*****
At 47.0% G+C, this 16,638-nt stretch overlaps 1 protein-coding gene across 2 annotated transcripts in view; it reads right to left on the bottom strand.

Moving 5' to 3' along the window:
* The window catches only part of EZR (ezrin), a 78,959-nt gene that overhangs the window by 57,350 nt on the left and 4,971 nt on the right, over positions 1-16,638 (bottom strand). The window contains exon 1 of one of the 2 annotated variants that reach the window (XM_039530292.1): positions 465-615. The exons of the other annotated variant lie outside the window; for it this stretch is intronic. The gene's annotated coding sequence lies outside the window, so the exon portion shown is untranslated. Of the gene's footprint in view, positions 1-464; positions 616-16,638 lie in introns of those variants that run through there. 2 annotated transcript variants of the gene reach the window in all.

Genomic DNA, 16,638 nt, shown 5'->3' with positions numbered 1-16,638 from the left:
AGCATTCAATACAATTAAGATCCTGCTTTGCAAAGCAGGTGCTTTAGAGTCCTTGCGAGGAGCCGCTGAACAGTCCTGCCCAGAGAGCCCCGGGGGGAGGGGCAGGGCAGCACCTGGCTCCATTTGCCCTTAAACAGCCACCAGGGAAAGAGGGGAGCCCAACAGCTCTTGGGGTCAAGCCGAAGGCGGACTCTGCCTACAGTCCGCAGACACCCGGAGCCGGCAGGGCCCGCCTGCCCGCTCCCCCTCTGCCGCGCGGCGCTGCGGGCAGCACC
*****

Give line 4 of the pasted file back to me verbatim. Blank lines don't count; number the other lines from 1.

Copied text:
Genomic DNA, 16,638 nt, shown 5'->3' with positions numbered 1-16,638 from the left: